Dr Aafia Siddiqui," said YDA Rawalpindi President Dr Muhammad Haroon said that Young Doctors
Association has already started a series of protests in support of Dr Aafia Siddiqui.
The first massive protest was staged in
Lahore. Dr Aafia Siddiqui did MBBS from QMC, Bahawalpur, MD from USA and PhD Nuclear Medicine from USA.
Dr Haroon said that all
the allegations levelled against her are false and young doctors condemn her imprisonment and demand the government authorities
to bring her back.
"Young doctors from all hospitals of Rawalpindi and Islamabad will participate in the walk," he said. President YDA
Rawalpindi Dr Haroon and President YDA Islamabad Dr Sajid will lead young doctors who would be displaying banners and posters to express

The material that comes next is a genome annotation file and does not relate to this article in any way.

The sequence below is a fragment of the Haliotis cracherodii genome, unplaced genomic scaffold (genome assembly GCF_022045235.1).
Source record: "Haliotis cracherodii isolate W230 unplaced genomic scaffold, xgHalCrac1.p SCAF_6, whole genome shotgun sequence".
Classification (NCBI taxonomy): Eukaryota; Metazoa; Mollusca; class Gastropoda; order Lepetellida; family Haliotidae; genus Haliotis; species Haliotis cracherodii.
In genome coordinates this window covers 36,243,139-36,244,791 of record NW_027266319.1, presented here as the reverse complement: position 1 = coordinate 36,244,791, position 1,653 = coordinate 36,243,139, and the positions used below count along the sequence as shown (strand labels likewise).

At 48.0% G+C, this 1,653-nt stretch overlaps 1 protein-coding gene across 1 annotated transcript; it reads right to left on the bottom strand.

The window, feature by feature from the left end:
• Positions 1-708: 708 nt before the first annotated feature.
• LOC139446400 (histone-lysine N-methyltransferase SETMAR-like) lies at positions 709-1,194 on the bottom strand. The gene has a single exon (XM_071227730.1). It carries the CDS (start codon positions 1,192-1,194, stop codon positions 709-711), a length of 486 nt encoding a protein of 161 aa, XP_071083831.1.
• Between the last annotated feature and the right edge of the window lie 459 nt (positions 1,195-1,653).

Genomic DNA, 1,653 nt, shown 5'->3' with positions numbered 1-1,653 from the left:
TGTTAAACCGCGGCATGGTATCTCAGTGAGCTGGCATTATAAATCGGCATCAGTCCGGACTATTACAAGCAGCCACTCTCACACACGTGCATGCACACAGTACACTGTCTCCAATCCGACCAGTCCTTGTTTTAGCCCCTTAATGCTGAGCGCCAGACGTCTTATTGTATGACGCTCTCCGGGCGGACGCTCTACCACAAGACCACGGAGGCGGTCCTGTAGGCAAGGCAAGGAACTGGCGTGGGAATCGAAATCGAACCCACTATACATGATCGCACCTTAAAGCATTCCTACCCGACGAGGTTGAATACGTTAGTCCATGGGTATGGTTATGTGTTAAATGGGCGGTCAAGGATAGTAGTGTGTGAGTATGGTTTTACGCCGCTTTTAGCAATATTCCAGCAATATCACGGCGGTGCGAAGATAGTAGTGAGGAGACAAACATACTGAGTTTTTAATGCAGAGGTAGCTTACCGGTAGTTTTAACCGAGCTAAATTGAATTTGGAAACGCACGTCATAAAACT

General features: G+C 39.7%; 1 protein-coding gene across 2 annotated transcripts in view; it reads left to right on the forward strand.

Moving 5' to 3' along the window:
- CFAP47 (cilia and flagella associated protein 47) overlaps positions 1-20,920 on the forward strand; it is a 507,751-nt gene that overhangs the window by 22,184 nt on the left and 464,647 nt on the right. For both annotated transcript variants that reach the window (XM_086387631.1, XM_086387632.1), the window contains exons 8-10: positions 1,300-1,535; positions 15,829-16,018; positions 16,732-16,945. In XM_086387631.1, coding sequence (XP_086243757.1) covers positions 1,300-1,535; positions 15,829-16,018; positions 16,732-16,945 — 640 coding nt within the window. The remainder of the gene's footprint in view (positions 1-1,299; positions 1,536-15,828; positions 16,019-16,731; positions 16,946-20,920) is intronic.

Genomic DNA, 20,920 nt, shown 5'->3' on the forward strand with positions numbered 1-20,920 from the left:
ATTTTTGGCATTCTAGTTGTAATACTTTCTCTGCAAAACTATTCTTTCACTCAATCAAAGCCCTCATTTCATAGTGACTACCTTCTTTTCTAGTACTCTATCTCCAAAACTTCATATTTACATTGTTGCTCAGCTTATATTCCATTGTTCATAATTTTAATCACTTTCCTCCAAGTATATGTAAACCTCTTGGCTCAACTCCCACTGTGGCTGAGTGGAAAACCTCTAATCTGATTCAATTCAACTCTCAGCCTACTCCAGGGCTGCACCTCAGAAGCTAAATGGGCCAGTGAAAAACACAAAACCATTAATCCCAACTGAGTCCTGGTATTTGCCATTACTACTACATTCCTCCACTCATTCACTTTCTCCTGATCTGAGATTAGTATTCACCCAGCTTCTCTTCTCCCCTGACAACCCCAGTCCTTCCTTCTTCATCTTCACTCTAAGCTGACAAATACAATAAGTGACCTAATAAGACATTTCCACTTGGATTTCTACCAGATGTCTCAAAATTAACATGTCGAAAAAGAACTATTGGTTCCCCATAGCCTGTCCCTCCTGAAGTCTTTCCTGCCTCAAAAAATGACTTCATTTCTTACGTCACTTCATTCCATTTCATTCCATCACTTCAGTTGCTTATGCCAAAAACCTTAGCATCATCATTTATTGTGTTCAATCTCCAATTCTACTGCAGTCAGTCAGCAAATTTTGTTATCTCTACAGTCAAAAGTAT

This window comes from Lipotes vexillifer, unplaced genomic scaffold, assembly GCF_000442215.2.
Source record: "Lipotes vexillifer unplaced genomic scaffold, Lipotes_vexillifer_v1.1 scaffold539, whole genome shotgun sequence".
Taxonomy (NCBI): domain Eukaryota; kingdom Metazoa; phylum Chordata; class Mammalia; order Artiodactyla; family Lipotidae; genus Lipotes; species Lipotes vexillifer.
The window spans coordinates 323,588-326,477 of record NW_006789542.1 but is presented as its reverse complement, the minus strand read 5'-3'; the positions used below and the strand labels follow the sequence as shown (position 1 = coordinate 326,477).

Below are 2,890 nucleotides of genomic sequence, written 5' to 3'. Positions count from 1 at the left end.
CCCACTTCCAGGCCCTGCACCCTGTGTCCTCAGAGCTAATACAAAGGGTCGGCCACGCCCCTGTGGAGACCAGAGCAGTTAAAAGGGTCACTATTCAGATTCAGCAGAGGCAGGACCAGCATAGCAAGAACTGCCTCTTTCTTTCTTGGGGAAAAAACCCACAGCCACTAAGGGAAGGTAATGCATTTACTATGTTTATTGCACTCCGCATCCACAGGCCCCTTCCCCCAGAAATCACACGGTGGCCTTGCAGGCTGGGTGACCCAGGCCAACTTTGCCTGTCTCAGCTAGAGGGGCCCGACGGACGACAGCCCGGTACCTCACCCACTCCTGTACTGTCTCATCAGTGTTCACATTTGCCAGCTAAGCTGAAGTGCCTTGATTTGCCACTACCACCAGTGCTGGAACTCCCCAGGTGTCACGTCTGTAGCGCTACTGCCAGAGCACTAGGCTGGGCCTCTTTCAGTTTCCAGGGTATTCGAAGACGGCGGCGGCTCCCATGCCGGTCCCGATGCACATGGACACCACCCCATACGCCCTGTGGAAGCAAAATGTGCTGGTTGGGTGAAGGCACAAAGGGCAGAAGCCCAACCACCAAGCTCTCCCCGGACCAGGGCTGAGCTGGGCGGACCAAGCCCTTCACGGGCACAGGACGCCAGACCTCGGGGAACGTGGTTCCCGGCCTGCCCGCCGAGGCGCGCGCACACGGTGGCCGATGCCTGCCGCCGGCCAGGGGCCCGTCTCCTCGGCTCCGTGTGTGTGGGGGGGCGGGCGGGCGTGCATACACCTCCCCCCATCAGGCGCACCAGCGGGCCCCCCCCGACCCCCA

their support for Dr Aafia Siddiqui. President Medical Students Wing YDA Shahid will lead the students in the hike.
Green Task Force
has organized the walk and funds for the hike. The walk will start at 10 a.m. on Track 5 Margallah Hills, about 1.7 kilometre distance
and end at Monaal, Pir Sohawa where closing ceremony will be held. Dr Afia's sister Fouzia Siddiqui and her cousin Noureen are expected
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Foundation stone laid
Peshawar: The University of Peshawar (UoP) Vice-Chancellor Prof Dr Azmat Hayat Khan Saturday laid the foundation stone
of a separate colony for University Public School (UPS) employees at a ceremony in Hayatabad.
The 10 kanals property, previously
under the university possession, was specified for a colony due to accommodation problems being faced by the faculty on the
Addressing the ceremony, Dr Azmat Hayat said that with the passage of time the space for family accommodation on the
campus was shrinking. The news